Pete: I can’t wait to get more flags. I want to get thaat pole so I can fly three plags. Then we really can get things going.

The Transcriber: John & Yoko, the Last Interview

The Transcriber, Linda Goetz in 1981. Photo by Maria Demarest

In 1981 Linda Goetz, a friend and the owner of Coastside Secretarial, had completed an exciting project: transcribing the tapes of an August 1980 interview with John Lennon and Yoko Ono. It was to be the last interview with the superstar couple. (Lennon was murdered in December 1980).

David Sheff, a free lance writer then living in the Coastside’s artist community of Montara, was a mutual acquaintance of both Linda and me. It was David who had interviewed John and Yoko for a 1980 Playboy magazine article and a book, “Last Interview: John Lennon and Yoko Onoâ€?.

At the time of this interview, Linda’s office was located in the historic R. Guy Smith Building, Highway 1 in Moss Beach. She now works out of a cute office at the southern end of Main Street in Half Moon Bay.

June: Tell me, what was it like listening to the tapes?

Linda: When you do these tapes, you get the real feeling that the printed word cannot convey. With the John Lennon tapes, we paused to get every ‘ooh and ahh’ and any nuance going on in the background.

June: How did David Sheff get the interview?

Linda: Before the interview was granted to David, Yoko had to meet him, do his astrology chart and see if it was right.

June: I guess his planets were in alignment! How many tapes were there?

Linda: 20. It took me two weeks to transcribe, having people work around the clock. Each tape took about five hours to transcribe.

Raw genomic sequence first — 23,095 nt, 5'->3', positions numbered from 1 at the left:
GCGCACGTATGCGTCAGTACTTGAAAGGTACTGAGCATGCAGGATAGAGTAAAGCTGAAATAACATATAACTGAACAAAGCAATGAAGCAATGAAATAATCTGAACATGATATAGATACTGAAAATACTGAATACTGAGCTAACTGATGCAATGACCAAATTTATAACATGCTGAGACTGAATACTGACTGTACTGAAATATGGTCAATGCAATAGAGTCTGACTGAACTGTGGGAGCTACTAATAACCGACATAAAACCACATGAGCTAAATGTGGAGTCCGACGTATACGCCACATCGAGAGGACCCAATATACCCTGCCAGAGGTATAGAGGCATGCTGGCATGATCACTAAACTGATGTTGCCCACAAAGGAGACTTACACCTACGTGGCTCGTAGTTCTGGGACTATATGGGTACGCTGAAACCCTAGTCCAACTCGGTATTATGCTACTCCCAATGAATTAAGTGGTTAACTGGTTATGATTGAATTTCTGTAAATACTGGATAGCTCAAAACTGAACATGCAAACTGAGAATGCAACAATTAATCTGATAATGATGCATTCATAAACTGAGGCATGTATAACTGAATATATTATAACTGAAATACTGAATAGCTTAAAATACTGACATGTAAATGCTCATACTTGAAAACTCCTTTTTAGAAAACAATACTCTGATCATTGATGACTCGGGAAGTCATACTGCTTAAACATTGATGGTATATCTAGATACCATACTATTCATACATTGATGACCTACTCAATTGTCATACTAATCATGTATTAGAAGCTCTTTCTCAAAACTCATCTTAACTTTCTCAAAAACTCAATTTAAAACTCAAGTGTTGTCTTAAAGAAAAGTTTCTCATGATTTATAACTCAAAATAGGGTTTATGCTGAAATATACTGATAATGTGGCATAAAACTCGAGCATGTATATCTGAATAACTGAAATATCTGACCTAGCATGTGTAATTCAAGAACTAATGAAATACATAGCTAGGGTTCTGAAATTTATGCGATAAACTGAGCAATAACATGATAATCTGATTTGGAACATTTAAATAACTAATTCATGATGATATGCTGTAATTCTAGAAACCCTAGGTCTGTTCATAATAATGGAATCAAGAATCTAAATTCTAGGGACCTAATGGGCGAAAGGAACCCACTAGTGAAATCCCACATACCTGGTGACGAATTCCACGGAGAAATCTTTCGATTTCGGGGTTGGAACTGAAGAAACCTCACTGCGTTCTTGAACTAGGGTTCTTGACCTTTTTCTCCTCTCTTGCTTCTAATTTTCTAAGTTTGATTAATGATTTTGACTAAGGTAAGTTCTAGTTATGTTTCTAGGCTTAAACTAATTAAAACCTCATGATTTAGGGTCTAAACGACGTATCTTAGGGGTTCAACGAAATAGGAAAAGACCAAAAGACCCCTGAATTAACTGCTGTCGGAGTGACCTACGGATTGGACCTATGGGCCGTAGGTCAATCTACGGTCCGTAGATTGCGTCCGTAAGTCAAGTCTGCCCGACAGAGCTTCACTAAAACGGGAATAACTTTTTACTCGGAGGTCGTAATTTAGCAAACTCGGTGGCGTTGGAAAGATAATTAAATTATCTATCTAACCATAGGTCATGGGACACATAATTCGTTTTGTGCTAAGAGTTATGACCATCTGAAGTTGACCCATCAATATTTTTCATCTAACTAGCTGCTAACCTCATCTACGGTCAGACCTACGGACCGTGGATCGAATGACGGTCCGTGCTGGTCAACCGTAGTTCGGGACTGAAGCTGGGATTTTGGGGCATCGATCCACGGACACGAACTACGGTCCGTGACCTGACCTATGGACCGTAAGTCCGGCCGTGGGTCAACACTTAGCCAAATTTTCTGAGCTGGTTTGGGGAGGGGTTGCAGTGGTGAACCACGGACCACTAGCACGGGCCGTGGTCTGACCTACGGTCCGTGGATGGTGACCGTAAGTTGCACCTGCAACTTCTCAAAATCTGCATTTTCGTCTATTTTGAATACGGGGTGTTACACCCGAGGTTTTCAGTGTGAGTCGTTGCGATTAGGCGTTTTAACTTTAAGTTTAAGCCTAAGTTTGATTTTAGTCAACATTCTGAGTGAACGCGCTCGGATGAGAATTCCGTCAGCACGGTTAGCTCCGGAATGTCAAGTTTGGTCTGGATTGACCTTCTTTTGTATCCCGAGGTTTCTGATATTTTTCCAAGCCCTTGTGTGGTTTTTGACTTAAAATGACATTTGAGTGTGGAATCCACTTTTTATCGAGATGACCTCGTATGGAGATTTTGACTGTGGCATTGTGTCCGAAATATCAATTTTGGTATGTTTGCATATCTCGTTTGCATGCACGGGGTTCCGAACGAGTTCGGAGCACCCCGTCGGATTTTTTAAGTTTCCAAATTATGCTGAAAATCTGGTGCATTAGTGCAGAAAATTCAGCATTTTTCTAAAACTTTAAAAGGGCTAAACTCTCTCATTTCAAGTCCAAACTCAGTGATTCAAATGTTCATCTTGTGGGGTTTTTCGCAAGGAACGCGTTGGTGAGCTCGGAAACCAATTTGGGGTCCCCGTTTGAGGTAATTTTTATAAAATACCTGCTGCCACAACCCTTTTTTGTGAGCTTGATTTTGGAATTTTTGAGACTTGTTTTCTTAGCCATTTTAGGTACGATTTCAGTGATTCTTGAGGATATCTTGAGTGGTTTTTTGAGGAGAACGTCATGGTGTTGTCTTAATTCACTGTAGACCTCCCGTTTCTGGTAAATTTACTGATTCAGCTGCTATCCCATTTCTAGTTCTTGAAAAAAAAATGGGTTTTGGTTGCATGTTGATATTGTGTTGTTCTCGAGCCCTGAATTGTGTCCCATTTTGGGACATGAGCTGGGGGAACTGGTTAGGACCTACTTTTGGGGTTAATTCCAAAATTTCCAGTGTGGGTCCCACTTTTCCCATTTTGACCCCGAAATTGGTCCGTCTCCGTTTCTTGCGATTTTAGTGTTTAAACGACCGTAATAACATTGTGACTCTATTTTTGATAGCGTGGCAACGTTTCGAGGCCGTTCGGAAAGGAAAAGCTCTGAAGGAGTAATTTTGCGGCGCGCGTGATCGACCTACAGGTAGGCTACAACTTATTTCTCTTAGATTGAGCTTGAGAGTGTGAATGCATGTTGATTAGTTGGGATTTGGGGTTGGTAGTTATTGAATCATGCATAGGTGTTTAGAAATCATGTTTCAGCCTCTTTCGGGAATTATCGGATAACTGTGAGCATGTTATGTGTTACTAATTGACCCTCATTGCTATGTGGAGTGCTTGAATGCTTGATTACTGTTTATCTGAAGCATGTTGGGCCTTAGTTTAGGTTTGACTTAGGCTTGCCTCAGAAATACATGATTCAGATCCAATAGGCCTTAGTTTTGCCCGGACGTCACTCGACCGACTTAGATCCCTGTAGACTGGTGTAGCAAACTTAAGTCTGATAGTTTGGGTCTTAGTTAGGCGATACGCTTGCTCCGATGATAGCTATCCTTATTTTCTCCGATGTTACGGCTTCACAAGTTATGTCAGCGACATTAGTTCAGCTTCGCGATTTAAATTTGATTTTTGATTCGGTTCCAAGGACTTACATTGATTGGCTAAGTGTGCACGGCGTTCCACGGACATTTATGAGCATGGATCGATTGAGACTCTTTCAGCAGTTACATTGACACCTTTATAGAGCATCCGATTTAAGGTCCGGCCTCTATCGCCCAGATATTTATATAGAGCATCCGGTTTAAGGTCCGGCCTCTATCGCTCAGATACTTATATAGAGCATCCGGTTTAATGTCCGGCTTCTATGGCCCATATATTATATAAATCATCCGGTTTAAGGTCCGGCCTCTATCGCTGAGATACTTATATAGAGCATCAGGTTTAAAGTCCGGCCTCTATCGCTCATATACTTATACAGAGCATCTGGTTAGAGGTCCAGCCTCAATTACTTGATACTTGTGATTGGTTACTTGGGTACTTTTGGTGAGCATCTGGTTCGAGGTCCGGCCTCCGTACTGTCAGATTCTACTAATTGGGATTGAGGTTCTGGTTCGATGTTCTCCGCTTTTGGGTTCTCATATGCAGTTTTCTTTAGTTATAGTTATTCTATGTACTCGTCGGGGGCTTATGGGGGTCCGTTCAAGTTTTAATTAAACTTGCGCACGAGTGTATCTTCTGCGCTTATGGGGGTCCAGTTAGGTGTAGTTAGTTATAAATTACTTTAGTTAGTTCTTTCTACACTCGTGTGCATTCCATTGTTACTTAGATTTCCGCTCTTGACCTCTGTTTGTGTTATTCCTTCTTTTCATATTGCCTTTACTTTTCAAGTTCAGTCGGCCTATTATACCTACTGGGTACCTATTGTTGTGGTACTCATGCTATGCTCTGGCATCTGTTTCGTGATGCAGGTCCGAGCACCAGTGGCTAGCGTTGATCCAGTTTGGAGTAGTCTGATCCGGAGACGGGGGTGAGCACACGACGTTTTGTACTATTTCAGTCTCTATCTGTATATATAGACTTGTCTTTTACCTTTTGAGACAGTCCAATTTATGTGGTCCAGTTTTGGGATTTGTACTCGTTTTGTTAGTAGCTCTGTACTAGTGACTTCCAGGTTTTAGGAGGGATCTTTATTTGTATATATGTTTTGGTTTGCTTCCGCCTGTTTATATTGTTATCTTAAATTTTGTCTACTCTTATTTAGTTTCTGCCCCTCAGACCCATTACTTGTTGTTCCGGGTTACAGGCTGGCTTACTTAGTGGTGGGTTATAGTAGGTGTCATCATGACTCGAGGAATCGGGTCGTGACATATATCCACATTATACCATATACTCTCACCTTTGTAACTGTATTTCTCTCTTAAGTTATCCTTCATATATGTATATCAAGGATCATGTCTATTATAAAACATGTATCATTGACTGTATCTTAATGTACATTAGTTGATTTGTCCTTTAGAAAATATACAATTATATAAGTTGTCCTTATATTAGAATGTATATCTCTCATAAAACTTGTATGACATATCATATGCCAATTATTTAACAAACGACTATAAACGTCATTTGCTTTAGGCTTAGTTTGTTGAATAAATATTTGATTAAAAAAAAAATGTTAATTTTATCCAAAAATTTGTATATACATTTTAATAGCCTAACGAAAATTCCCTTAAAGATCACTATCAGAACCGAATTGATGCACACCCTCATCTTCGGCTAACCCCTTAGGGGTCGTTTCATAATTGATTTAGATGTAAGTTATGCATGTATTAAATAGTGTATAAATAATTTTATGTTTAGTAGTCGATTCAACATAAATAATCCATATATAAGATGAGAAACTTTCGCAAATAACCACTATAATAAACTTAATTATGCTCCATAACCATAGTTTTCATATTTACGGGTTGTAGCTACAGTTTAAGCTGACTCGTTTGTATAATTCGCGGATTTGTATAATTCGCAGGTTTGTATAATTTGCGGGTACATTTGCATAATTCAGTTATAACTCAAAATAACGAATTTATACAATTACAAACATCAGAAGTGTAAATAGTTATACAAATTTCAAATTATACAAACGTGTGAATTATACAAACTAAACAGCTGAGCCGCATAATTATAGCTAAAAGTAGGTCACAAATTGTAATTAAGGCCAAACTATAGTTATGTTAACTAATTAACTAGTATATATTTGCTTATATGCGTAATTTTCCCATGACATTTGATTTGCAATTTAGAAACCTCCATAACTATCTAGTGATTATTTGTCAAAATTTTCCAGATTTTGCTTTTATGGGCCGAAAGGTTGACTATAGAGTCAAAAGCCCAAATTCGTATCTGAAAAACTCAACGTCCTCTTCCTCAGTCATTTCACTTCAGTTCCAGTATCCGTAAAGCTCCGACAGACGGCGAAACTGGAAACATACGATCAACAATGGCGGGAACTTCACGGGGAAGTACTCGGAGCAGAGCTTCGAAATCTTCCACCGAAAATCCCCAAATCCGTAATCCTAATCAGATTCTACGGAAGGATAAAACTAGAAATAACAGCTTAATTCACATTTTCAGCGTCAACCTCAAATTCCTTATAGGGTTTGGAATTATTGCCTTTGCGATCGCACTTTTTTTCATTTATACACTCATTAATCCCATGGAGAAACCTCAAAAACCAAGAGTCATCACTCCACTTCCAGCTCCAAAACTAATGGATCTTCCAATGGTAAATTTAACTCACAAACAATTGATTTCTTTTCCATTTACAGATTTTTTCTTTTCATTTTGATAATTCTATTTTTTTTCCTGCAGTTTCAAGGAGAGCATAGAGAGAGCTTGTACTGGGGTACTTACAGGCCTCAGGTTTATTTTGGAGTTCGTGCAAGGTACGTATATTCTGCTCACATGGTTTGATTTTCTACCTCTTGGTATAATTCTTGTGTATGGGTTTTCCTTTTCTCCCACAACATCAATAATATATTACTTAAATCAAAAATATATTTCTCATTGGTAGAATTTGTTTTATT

June: How much time did David Sheff spend with John and Yoko?

Linda: About three weeks of intenesely being with the Lennons at the studio–but mostly at their New York City apartment.

June: The tapes present a very personal glimpse of the Lennons at home.

Linda: There’s a time in the apartment when John goes over to the refrigeraqtor and he’s looking for somethhing to drink while Yoko’s on the couch. He pulls open the refrigerator and says, ‘Oh, this is what’s been smelling! This cat food–how long has this been in here?’ And you just get this womanly aspect of Yoko when she says, ‘That’s all right. I’ll deal with it tomorrow.’

June: How did their voices sound?:

Linda: John was very aware of being taped and he had a beautiful voice, crisp, clear and melodic. Yoko mumbled. John would turn the tape recorder around when she talked and said, ‘Here, she mumbles a lot’.

June: You worked on these tapes after Lennon had been tragically shot. How did that make you feel?

Linda: Everything he said, I was thinking of in relationship to, well, now he’s dead. At one point Lennon commentedthat he was only 43-years-old, and he said, ‘I’ve got a good 20 more years to go, God willing.’ He was making plans to write children’s books, to get back into his music and go on tour again.

June: Any other insights?

Linda: I get the feeling that anything Yoko has to say in the next couple of years will be whatever John Lennon would have said to the public. They were so close to each other.